My grandmother (83) has early to mid-stage Alzheimer's and moved into an independent retirement facility a few months ago. Before her move, and since, she calls me several times a day reporting that she feels "sick". I try to get her to list symptoms, and sometimes they include headache, sore abdomen, dry mouth, shaky, and/or tired, but more often she describes it as "just plain sick" or "very, very tired" and "no appetite". Every day it is "the worst day yet", but when the symptoms and feeling of sickness disappear later in the day, as they often do, it's as though it never happened. In the past, she would call me several times and insist on going to the Emergency Room or the doctor's office. I would leave work to pick her up, but when I'd arrive and ask how she was doing, she'd say "Oh, fine!". If I'd say "Oh, you weren't feeling well earlier" (as in 15, 20 minutes ago), she'd say "Oh, wasn't I?!" as though it had never happened. On the other hand, it can sometimes last all day no matter what I try or whether or not I visit, or for more than a day at a time.
Some people have suggested she wants me to come over; I don't believe this to be the case, at least not consciously. Many times my going over doesn't help her feelings of illness. I worry she is somehow in a kind of loop - she's always checking her calendar, counting the number of days each month that she's been sick, and fixating on it (she operates primarily on notes in her day-to-day life - the only way she can really remember anything like instructions or reminders, etc., is by reading her notes). So I don't know if this can make it happen in a sense? Either way, it's extremely confusing and stressful, and sometimes she is almost crying on the phone and there's nothing I can do, making me feel really powerless to help. I try to get her to engage herself in a book, activity, etc., to take her mind off it, but after awhile she gets frustrated by that and says I don't believe her, "it's physical" or "it's real, why will no one help me".
Has anyone else experienced this constant "sickness" in someone with dementia or have any insights into dealing with it? I am going to meet with a geriatric psychiatrist today, so hopefully she can help.
This is only our experience but it is worth checking all avenues. I hope you figure it out.
I have been diabetic since I was 11, for 43 years now, so I know a LOT about it! 🙂
I bet your moms blood sugar level is too low in the mornings and that would definitely make her feel " sick all over", no appetite and tired,among other bad feelings. I get that same way when I wake up and my blood sugar is too low, usually around 70 or lower. I usually drink 1/2 cup of juice, which raises the blood sugar level within about 12 minutes, and after about 30-45 minutes, all those bad feelings I was having just disappear and it's like all of a sudden it's a completely different day!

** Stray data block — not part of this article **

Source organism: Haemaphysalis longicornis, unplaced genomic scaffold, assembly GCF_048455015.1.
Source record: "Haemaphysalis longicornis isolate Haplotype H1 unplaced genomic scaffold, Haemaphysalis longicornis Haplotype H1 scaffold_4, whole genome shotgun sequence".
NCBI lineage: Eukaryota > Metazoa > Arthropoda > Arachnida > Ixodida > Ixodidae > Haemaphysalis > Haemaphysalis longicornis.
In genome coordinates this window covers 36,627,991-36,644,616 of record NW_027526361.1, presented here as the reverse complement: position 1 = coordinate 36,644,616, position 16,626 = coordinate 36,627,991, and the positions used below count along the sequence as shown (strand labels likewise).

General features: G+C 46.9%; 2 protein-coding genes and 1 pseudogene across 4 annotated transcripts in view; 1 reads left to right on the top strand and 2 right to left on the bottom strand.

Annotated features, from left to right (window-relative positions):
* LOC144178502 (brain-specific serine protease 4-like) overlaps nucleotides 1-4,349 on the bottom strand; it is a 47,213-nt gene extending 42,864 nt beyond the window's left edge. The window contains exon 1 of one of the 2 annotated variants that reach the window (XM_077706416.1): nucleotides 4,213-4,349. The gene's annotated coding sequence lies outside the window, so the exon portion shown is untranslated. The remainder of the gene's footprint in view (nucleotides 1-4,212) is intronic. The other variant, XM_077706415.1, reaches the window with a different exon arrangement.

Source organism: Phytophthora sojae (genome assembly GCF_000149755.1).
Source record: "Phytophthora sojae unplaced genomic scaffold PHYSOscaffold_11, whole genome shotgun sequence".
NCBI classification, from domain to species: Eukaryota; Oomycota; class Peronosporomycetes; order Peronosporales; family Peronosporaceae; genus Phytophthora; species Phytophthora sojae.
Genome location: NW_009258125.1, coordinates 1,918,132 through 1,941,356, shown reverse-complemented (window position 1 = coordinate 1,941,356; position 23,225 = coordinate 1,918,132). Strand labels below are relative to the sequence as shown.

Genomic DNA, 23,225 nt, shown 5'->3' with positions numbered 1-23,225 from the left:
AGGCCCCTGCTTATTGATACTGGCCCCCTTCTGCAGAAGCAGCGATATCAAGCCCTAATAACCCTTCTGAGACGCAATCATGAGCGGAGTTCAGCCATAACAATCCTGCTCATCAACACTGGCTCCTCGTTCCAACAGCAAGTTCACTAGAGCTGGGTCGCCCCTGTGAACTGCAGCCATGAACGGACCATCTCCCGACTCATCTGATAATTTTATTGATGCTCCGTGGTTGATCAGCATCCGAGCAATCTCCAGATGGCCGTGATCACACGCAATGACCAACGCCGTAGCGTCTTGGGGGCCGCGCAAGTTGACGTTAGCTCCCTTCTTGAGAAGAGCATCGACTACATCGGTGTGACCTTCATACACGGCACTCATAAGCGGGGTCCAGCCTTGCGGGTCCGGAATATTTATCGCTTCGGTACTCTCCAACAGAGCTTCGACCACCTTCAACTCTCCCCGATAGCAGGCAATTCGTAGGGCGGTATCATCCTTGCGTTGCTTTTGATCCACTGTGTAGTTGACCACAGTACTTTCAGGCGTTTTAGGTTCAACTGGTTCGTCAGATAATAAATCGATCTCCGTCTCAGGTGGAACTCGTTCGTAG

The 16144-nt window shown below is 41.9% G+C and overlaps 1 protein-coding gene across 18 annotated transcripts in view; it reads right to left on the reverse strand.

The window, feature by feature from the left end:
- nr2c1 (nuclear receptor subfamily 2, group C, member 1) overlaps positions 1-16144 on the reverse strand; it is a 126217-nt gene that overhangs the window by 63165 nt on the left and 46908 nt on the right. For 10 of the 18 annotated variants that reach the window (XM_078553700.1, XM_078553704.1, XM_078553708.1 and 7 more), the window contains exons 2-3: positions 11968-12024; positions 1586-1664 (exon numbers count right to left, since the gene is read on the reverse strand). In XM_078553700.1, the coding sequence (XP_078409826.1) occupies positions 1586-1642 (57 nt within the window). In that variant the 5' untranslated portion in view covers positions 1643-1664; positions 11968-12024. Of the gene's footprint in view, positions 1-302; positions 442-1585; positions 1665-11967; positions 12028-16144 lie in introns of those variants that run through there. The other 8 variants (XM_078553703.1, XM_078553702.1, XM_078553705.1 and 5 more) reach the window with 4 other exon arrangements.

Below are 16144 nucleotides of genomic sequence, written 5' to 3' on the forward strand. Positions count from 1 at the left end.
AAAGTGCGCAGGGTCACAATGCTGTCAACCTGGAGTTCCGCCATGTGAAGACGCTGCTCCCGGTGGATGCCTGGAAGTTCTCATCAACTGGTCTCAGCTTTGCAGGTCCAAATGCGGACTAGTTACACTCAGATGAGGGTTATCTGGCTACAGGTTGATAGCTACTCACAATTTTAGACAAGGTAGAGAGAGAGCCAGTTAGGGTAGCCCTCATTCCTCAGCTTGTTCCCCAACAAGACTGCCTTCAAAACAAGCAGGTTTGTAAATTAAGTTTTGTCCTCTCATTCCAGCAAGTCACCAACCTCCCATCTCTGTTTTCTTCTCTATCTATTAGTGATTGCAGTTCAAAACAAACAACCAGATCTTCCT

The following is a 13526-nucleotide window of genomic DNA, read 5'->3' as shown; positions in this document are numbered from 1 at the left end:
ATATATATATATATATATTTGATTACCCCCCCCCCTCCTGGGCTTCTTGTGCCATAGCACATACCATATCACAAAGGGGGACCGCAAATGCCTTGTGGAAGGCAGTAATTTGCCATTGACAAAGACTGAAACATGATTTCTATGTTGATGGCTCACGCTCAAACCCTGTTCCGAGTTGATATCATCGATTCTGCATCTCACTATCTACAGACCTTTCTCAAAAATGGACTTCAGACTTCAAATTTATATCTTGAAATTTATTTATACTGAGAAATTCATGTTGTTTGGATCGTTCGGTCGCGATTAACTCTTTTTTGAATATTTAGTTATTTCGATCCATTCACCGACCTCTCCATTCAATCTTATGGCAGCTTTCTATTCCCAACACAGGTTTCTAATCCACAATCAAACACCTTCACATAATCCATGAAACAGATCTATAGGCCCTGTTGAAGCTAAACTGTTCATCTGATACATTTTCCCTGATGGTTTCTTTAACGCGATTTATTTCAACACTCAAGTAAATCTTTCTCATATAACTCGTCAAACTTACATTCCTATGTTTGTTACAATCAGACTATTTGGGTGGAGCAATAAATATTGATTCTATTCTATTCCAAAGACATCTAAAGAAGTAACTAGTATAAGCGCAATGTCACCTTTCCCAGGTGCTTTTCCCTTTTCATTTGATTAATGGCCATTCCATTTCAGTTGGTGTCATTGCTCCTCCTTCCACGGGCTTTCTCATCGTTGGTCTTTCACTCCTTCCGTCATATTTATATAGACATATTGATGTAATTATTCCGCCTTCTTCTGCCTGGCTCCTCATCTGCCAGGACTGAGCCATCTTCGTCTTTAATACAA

I saw a tv show once about a guy that adopted a mini chihuahua. The little dog was very unresponsive and would just lay around the house all day and not want to interact. The owner brought him to several vets that couldn't find anything wrong. Finally a new vet checked the cute little puppy's blood sugar and discovered it was too low. The vet gave it some sugar in water and suddenly the dog became a preppy, happy and normal dog!
The dog was suffering from hypoglycemia ( the opposite of diabetes) and needed some carbohydrates at each meal!
After the discovery, he became the real dog he was always meant to be!
So maybe the nurses could bring some juice or candy to your mom every morning? Fruit? Fruit juice? Anything she likes, just to get her blog sugar to rise. Best of luck to you! 😇
It really makes me wonder why so many old people have falls etc.its not always "old age" sometimes it's all the medications
Prayers for you and you Mother
I had an appt. yesterday and she will be going on an anti-anxiety; I've made an appointment to talk to her doctor about the Metformin as well as a couple of other things suggested by the pharmacist; and there are a few other things on my list to try. Fingers crossed one of these will work.
My fear at this point is that it's completely psychological and she is just stuck in a loop, like Sorrynotsorry said. It did kind of start happening after she was in the hospital a couple of years ago, after she had already been diagnosed with dementia. She had a collapsed lung that needed to be treated and was in the hospital for a week, but didn't know how many days she was in and was just incredibly confused and disorientated by the whole affair. After that point is, I believe, when the frequent complaints of illness, wanting to go to the ER, etc. started. She would beg my grandpa (who was still alive at the time) to call the ambulance and then, many times, she would miraculously be fine when the ambulance arrived or when she got to the hospital. All very confusing for my grandpa, myself and, undoubtedly, my grandma as well.